Listen to Pilot Light

Wednesday, July 10, 2013

Overlooked and unloved



I have a number of books published and I am proud of them all. Their fates are important to me.

Now writers tend to have a favorite among their literary children and I am also well aware that readers often disagree with writers concerning which is their best book. But one book of mine that I have a fondness for doesn't suffer from readers not liking it. It suffers the angst of loneliness. Although my other books do sell this one hasn't. Never.

 Here is is, just to the left. Nameless Mountain. See the book with the nice cover, with a great photo by Guy Prentice.

I think that the book's invisibility is a shame, because I honestly think it is a fun book and that readers would enjoy it and want to read my other books.

What's a kid to do?

Part of the problem is that this story doesn't fit into any genre that I am aware of; it has no home in a niche. It is just a story. It is humorous (in my dark and weird manner) but not a book to be read for laughs. The universe the characters live in is a bit off kilter, but not in a science fiction sense. It is just that it is filtered through my own perverse way of seeing things.The relationships of the characters, the narrators happiness in finding a place with no name, are factors. No one dies in the book. It lacks any exciting car chases, however there is a humor attack and sex and gambling. And lots of traveling about.

The book evolved through several incarnations. It actually first came into my life, via my computer, back in the 80s. It was rewritten, scrapped, revised, salvaged, and finally redrafted entirely. I thought I had it nailed, finally. The story that needed telling was stripped of the story that I was trying to layer on it. My efforts to be creative had been getting in the way of my being creative. That happens. So I got out of the way (stood sort of to the side--an uncomfortable posture to hold for any length of time) and let the story tell itself. Even about the brainy Vegas hooker named Denise (she's a Scorpio) and the agony of a wine snob. There is high drama when Ted pukes on a Corvette. All the ingredients are there.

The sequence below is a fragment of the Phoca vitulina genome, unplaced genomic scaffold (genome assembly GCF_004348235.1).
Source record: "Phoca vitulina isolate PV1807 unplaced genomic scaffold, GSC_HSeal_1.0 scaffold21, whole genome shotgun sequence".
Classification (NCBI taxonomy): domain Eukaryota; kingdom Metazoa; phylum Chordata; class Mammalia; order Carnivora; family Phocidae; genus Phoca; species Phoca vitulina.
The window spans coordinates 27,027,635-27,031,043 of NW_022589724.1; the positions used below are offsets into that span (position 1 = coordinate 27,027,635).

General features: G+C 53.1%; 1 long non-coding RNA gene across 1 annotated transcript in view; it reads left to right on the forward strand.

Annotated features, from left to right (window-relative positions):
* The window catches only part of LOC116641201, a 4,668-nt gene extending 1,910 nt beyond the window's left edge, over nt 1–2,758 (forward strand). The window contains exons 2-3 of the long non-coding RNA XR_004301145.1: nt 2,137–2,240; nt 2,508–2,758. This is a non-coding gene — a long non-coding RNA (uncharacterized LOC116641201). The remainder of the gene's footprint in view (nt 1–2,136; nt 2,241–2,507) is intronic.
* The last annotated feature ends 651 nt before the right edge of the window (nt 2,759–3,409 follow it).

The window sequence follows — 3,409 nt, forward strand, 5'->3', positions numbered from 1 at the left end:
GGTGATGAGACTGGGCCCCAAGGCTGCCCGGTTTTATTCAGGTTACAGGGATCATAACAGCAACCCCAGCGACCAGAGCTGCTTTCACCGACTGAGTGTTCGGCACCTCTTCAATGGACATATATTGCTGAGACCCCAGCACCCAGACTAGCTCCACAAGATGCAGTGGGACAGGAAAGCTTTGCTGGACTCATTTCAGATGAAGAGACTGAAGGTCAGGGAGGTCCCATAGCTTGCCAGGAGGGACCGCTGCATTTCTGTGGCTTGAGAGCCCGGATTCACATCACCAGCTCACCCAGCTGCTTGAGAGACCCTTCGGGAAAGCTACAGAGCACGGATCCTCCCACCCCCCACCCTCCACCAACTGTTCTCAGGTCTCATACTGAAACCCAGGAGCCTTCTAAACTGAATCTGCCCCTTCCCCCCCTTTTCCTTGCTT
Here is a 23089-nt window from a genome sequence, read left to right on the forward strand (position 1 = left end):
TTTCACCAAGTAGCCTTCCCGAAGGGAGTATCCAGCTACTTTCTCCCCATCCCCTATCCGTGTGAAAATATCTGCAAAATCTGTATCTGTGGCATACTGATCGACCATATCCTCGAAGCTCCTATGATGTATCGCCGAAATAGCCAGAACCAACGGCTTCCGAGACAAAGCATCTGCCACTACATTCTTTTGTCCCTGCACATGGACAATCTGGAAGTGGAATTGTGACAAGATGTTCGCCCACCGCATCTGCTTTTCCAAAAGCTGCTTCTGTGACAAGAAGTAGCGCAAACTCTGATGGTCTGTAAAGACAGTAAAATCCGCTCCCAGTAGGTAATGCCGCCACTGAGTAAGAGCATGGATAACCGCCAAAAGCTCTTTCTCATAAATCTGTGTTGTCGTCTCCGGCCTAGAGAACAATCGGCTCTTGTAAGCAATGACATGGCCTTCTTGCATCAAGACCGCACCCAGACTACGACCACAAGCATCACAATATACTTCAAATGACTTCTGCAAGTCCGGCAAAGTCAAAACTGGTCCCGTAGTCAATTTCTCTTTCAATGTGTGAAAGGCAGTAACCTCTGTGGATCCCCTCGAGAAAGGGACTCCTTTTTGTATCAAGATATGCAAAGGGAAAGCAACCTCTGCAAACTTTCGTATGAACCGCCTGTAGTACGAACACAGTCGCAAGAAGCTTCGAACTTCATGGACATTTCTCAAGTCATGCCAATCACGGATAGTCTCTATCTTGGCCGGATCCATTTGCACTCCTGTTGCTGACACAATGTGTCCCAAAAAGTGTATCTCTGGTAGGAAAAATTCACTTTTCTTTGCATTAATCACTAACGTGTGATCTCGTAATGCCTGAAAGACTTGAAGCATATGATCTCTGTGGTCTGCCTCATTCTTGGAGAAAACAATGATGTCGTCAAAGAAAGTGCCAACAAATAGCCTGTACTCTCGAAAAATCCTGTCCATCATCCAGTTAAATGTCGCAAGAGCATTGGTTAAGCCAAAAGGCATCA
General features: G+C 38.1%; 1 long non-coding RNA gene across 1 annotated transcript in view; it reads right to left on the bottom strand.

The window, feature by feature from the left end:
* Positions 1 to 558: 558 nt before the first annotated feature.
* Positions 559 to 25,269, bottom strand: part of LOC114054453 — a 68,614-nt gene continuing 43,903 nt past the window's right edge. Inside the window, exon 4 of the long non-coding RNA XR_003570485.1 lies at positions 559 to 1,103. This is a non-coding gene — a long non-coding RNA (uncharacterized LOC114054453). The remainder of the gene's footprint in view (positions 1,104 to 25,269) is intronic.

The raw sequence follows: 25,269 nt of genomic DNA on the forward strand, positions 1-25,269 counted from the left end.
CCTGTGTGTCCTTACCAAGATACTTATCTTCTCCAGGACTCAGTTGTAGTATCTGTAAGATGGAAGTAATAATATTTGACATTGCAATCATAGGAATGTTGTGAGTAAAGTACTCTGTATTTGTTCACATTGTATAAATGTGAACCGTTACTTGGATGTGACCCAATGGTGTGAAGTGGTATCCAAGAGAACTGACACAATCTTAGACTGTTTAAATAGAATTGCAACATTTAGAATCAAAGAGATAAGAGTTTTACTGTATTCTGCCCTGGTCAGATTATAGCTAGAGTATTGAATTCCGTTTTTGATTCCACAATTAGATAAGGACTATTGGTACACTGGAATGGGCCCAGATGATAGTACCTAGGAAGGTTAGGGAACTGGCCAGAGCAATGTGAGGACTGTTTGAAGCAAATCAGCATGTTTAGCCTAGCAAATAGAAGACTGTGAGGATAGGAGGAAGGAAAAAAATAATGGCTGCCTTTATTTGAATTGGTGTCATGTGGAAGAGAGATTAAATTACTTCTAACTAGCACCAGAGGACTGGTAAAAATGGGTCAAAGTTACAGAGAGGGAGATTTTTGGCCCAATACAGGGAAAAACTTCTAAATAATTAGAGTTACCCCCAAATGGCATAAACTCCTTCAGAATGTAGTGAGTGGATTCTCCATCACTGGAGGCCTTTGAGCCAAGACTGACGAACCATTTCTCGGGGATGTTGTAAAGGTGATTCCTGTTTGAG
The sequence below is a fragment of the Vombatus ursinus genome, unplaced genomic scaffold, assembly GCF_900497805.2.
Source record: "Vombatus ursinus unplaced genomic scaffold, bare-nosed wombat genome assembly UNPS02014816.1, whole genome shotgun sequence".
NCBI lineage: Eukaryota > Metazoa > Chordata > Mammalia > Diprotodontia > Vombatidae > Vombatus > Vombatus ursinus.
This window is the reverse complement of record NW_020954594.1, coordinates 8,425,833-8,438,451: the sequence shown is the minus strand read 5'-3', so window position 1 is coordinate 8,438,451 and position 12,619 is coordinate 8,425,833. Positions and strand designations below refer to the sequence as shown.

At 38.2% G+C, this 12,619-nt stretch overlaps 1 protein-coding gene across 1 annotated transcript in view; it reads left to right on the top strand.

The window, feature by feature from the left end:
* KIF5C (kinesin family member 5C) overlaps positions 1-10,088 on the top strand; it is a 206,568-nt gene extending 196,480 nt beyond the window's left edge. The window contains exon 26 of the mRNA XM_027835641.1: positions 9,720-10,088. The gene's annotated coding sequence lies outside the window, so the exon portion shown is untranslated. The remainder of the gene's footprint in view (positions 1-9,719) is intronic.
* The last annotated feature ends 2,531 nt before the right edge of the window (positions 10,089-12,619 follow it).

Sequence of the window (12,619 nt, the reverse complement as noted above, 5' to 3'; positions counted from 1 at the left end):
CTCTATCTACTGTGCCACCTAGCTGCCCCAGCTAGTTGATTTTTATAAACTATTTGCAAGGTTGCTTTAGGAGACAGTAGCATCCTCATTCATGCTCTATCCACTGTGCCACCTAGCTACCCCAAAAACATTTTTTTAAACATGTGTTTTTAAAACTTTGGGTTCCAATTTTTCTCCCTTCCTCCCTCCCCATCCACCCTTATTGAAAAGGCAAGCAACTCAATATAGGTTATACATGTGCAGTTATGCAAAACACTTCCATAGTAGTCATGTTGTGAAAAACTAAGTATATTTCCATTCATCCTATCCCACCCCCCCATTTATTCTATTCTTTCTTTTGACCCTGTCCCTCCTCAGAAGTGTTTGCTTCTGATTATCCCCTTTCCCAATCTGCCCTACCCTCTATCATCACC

But online selling hinges on categorization. And what is it? To my mind it is a story about people sorting out who they are. Sort of Kerouac with a sense of humor and a pinch of belief in the overall right working of things. In short, a novel.

Failing anything else, I have it listed under Literature & Fiction > Humor and Literature & Fiction > Literary. That last one sounds a bit snooty to me, but the books like it are listed that way, so what to do? I think most readers of literary fiction have a plateful of established authors to choose from and the discovery process for a lesser known (okay, unknown) is about like waiting for a bus in the middle of the Gobi desert. Both can happen, but what are the odds?

So categories fail me and if I can't label it, readers cannot find it. Oh me, oh my!

Then, this morning, I thought of a label that might work, at least for a time. It is accurate, to the point, motivates a buyer to consider it, and captures the mood (that I want it to be read). That label is FREE. Until July 31, the novel is free in any ebook format at Smashwords.(It is also available in paperback, not free, if you are so inclined.)

My hope is that this way it will get read. And maybe you will download a copy, read it and let me know what category you'd expect to find it in. A honest review would be appreciated too.

Happy summertime.

Traveling Ed